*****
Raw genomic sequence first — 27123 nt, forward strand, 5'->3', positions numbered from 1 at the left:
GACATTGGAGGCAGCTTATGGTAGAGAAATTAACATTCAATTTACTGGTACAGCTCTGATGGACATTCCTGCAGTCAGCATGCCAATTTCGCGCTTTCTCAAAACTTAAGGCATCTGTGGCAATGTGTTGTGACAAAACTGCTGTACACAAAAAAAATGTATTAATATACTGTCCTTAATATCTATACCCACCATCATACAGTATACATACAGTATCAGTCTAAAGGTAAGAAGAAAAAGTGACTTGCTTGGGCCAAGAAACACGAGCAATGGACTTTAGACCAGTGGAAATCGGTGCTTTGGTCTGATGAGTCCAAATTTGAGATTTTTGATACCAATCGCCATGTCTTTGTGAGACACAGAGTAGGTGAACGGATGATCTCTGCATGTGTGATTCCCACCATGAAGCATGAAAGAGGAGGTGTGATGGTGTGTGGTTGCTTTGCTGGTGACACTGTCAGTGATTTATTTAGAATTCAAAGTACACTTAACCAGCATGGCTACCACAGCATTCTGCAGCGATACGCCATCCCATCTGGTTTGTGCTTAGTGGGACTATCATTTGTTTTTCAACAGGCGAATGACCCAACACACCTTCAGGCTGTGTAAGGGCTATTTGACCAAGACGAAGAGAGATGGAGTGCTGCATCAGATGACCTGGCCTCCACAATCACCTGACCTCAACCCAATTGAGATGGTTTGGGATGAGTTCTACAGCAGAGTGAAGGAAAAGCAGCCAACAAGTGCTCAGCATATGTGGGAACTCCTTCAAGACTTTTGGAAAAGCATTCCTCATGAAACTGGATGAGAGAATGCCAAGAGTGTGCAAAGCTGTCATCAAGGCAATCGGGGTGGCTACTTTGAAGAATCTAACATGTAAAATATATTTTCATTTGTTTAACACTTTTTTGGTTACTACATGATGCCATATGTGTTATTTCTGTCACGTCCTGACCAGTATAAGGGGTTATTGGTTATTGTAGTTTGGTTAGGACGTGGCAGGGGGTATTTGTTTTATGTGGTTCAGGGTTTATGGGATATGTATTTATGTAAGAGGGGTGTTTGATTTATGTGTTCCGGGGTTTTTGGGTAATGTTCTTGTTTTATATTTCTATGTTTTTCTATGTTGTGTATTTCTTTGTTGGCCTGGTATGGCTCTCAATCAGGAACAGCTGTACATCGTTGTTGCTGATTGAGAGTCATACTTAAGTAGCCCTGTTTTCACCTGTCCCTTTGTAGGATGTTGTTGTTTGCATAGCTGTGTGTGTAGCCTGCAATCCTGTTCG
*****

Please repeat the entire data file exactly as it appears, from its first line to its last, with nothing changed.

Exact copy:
Raw genomic sequence first — 27123 nt, forward strand, 5'->3', positions numbered from 1 at the left:
GACATTGGAGGCAGCTTATGGTAGAGAAATTAACATTCAATTTACTGGTACAGCTCTGATGGACATTCCTGCAGTCAGCATGCCAATTTCGCGCTTTCTCAAAACTTAAGGCATCTGTGGCAATGTGTTGTGACAAAACTGCTGTACACAAAAAAAATGTATTAATATACTGTCCTTAATATCTATACCCACCATCATACAGTATACATACAGTATCAGTCTAAAGGTAAGAAGAAAAAGTGACTTGCTTGGGCCAAGAAACACGAGCAATGGACTTTAGACCAGTGGAAATCGGTGCTTTGGTCTGATGAGTCCAAATTTGAGATTTTTGATACCAATCGCCATGTCTTTGTGAGACACAGAGTAGGTGAACGGATGATCTCTGCATGTGTGATTCCCACCATGAAGCATGAAAGAGGAGGTGTGATGGTGTGTGGTTGCTTTGCTGGTGACACTGTCAGTGATTTATTTAGAATTCAAAGTACACTTAACCAGCATGGCTACCACAGCATTCTGCAGCGATACGCCATCCCATCTGGTTTGTGCTTAGTGGGACTATCATTTGTTTTTCAACAGGCGAATGACCCAACACACCTTCAGGCTGTGTAAGGGCTATTTGACCAAGACGAAGAGAGATGGAGTGCTGCATCAGATGACCTGGCCTCCACAATCACCTGACCTCAACCCAATTGAGATGGTTTGGGATGAGTTCTACAGCAGAGTGAAGGAAAAGCAGCCAACAAGTGCTCAGCATATGTGGGAACTCCTTCAAGACTTTTGGAAAAGCATTCCTCATGAAACTGGATGAGAGAATGCCAAGAGTGTGCAAAGCTGTCATCAAGGCAATCGGGGTGGCTACTTTGAAGAATCTAACATGTAAAATATATTTTCATTTGTTTAACACTTTTTTGGTTACTACATGATGCCATATGTGTTATTTCTGTCACGTCCTGACCAGTATAAGGGGTTATTGGTTATTGTAGTTTGGTTAGGACGTGGCAGGGGGTATTTGTTTTATGTGGTTCAGGGTTTATGGGATATGTATTTATGTAAGAGGGGTGTTTGATTTATGTGTTCCGGGGTTTTTGGGTAATGTTCTTGTTTTATATTTCTATGTTTTTCTATGTTGTGTATTTCTTTGTTGGCCTGGTATGGCTCTCAATCAGGAACAGCTGTACATCGTTGTTGCTGATTGAGAGTCATACTTAAGTAGCCCTGTTTTCACCTGTCCCTTTGTAGGATGTTGTTGTTTGCATAGCTGTGTGTGTAGCCTGCAATCCTGTTCG